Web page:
Seniors Driving More, Crashing & Dying Less

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D. Gilson is a writer and author of essays, poetry, and scholarship that explore the relationship between popular culture, literature, sexuality, and memoir. His latest book is Jesus Freak, with Will Stockton, part of Bloomsbury’s 33 1/3 Series. His other books include I Will Say This Exactly One Time and Crush. His first chapbook...

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UPDATED: Mar 13, 2020

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Though older drivers are often forced to choose between safety and mobility due to a lack of transportation options, they’re apparently doing something right. Recently, experts revealed that seniors are crashing and dying in automobile accidents less than ever before, even though they’re hitting the road more.

Why the improvement? That isn’t exactly clear, according to researcher Anne McCartt of the Insurance Institute for Highway Safety. But in an article online at AARP.org, McCartt cites the fact that, in general, older drivers’ health seems to be improving—which could account for increased driving time and fewer deaths.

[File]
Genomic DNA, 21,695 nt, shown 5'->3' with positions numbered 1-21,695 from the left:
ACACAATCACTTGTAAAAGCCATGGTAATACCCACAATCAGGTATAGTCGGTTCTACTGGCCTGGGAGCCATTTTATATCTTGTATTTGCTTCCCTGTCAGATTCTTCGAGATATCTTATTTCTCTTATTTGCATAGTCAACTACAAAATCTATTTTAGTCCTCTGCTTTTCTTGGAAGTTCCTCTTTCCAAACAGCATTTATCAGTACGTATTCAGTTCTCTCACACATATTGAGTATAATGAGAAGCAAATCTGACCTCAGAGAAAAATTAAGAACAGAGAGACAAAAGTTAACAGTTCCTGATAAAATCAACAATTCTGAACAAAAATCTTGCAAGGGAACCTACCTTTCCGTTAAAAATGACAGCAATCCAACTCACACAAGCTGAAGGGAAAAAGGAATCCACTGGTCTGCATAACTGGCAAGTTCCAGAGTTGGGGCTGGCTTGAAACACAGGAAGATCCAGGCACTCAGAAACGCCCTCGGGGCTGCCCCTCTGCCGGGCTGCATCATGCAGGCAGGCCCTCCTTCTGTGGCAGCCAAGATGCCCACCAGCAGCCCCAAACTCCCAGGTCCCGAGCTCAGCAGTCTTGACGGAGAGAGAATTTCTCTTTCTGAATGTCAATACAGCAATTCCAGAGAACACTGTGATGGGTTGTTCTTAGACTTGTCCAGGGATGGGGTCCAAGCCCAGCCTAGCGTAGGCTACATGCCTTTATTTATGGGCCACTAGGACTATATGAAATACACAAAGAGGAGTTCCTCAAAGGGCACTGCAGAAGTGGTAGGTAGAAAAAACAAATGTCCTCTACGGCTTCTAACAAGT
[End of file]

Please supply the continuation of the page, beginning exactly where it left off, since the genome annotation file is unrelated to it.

This is also good news, as Baby Boomers begin turning 65 this month and, within 15 years, more than one in five drivers will be 65 or over.

Smarter cars and better designed roads may keep us all on the road as we age, experts say. But eventually most people will outlive their driving ability—men by an average of six years and women by an average of 10 years. As this occurs and health declines, we could become prisoners in our own homes, due to immobility.

But for now, studies show the elderly are continuing to drive well into old age.

Older drivers are more frail and less likely to survive an accident or recover from injuries, according to the institute. However, many compensate for the erosion of their driving abilities by changing their driving habits.

Hopefully, as time marches on, this will continue. And if the rest of us would take a lesson from the aged, maybe we’d all live longer out on the roads.

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